OUTGOING Prime Minister Cesar Virata, obviously oblivious of what was happening in Malacañang, formally turned over to Vice President Salvador “Doy” Laurel the Office of the Prime Minister in a simple ceremony at the Executive House at 1 p.m. on March 25, 1986.
OUTGOING Prime Minister Cesar Virata, obviously oblivious of what was happening in Malacañang, formally turned over to Vice President Salvador “Doy” Laurel the Office of the Prime Minister in a simple ceremony at the Executive House at 1 p.m. on March 25, 1986. Two hours after the symbolic turnover, President…
Two hours after the symbolic turnover, President Corazon C. Aquino invited Laurel, Juan Ponce Enrile and other Cabinet members to attend a press conference in Malacañang.
Suddenly, Aquino proceeded to read Proclamation 3, abolishing the 1973 Constitution, the Parliament, the Supreme Court, the office of the Prime Minister and all national and local positions.
Laurel, Enrile and the rest of the officials present could not believe it. President Aquino and her advisers had unilaterally set up a Revolutionary Government!
Furious and feeling betrayed, Laurel recalled later: “It was not only politically reckless but economically disastrous.”
Enrile, Laurel, the rebel officers, as well as the Unido leaders had played a very important role in the ouster of Marcos. They gambled with their lives and gave up so much of their time to bring the new government to power.
Any decision involving no less than the abolition of the Constitution should have at least been discussed and debated with them.
Yet, they were not even consulted. They felt betrayed and it was too late to complain.
“History,” Laurel said later, “might have taken a different course if President Aquino had not abolished the 1973 Constitution, and if her avowed objective was to achieve political stability at the earliest possible date, she should have repealed only the objectionable Marcos Amendments, particularly Amendment No. 6, which had clothed himself with legislative powers and perpetuated military rule.
“It was like burning a whole house just to kill a rat!”
Laurel was right because when she demolished the infrastructure of the Marcos government, she wrecked the entire political structure and, thus, derailed the application of much needed solutions to the country’s worsening political, social and economic problems.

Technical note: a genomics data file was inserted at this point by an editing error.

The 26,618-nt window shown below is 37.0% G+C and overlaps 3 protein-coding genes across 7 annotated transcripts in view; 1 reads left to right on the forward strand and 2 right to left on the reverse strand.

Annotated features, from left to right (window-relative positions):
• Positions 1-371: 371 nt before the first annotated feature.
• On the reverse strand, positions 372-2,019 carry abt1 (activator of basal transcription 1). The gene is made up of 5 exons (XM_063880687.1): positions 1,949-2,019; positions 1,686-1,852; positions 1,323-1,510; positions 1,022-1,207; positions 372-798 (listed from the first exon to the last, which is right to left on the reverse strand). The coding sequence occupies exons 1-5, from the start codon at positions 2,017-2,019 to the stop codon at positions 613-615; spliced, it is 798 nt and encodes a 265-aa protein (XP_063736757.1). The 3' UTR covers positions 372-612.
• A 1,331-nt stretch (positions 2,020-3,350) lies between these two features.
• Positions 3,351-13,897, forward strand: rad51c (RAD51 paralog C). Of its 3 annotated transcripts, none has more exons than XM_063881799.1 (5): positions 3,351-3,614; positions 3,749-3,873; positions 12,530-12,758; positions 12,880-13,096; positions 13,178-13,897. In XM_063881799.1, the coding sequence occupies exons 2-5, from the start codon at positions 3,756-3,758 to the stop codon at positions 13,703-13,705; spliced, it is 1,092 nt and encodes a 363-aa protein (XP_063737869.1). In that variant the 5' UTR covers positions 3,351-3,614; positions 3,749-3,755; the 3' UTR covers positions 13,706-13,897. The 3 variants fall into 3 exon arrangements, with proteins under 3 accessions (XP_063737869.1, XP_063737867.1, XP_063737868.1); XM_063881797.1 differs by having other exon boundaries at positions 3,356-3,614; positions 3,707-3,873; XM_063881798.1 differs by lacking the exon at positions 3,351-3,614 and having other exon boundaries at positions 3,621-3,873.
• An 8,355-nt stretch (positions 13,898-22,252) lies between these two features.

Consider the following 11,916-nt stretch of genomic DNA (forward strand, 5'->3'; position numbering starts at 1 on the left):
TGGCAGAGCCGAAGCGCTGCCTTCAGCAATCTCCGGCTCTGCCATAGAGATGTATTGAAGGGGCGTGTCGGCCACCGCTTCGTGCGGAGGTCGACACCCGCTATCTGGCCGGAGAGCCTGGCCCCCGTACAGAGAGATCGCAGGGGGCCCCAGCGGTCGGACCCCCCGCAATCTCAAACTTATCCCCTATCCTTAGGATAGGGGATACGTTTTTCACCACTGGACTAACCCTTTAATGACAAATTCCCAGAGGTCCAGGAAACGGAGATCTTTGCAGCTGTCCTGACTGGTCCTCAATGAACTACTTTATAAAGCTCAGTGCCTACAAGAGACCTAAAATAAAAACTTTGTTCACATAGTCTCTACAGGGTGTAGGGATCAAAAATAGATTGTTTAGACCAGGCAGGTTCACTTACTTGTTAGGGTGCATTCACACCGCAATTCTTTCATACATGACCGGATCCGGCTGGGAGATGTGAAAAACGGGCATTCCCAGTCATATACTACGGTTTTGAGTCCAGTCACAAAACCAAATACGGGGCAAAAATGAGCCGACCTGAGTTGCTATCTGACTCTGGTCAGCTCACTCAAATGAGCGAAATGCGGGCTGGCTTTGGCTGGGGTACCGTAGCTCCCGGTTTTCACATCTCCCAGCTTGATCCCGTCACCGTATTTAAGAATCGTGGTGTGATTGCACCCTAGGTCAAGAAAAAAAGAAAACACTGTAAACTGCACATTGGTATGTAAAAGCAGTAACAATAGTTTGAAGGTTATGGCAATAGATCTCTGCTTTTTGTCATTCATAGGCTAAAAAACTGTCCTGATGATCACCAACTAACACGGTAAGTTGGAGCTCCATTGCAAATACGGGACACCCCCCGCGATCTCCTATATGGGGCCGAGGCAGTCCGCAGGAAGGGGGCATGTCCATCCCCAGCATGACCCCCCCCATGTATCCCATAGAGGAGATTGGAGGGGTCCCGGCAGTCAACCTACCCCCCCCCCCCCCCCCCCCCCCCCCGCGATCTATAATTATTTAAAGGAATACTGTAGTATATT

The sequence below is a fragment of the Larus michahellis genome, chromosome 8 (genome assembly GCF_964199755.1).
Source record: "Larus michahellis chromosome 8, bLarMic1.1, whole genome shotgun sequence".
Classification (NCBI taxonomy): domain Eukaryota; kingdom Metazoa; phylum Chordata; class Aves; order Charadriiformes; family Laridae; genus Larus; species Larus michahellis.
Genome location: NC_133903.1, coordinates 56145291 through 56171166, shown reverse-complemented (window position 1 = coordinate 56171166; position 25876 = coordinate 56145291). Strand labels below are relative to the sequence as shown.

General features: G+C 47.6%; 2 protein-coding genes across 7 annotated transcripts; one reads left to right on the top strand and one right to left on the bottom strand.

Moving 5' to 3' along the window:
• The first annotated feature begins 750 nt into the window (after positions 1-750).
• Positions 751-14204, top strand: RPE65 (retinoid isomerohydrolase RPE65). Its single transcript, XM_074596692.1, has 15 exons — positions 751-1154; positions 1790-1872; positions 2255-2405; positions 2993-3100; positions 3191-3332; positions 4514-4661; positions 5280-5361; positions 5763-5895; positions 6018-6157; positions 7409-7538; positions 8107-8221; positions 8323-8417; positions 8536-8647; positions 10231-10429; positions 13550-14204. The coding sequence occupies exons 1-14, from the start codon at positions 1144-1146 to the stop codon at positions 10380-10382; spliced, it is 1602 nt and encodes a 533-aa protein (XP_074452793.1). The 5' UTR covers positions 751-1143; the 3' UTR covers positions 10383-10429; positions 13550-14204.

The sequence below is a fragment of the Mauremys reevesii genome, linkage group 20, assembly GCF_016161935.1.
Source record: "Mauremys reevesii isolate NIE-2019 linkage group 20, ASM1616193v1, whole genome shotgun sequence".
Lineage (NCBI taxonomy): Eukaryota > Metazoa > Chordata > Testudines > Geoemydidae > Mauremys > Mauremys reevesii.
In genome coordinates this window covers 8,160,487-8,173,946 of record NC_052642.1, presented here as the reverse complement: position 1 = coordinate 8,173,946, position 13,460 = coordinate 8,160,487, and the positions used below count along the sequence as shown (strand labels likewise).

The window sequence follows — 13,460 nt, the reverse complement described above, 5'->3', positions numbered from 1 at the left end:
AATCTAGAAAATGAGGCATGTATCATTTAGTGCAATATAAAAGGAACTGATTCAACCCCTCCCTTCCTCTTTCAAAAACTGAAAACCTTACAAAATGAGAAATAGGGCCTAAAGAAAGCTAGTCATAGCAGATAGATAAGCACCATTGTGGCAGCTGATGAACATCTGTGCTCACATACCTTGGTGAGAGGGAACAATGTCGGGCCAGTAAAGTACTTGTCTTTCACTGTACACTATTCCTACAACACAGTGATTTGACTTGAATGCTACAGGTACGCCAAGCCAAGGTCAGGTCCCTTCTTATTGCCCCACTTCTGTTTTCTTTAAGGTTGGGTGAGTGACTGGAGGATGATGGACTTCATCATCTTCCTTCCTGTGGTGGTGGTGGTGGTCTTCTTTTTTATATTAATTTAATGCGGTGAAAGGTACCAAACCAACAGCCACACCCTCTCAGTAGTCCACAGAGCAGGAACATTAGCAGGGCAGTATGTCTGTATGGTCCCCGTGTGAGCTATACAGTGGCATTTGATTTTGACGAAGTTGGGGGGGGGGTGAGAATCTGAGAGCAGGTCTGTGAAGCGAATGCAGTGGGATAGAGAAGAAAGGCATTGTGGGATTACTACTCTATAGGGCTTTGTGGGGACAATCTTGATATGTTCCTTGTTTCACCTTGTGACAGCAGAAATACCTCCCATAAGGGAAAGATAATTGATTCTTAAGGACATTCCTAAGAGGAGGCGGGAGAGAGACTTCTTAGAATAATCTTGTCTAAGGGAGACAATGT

Besides, there would have been no need now to debate the wisdom, or the lack of it, of going back to a parliamentary form of government or a federal system of government. Or wasting time and taxpayers’ money arguing whether to amend or revise the Constitution.
Said Laurel: “We could have saved precious years and the billions of pesos spent in running the country under a Revolutionary Government, in framing a new but flawed Constitution and in holding expensive local and national elections.
“We could have avoided bitter partisan resentments caused by the arbitrary replacement of elected local officials by favored officers in charge.
“We could have addressed the urgent national problems sooner and gained political stability earlier.”
As for Laurel and the other leaders, the worst was yet to come. During the 100-day honeymoon period, Laurel and Enrile, in particular, were systematically eased out of Malacañang’s inner circle.
Barely a month after Aquino’s oath taking, they became less and less privy to the decision-making process of the palace and more and more reduced to being outsiders, whose access to the presidency was being substantially sabotaged by a cordon sanitaire.
Laurel and Enrile were no longer invited to Malacañang except for Cabinet meetings. Military intelligence reports that they used to receive every week stopped reaching them. Something was indeed cooking in Malacañang.
“And stoking the fires,” Laurel recalled, “was the intense power struggle between two camps: one group was a left-leaning clique bereft of experience in statecraft that hated Enrile and the reformist officers, and the other was a group just as inexperienced but allied with big businesses and the powerful Catholic Church.
By Cecilio Arillo, February 26, 2019
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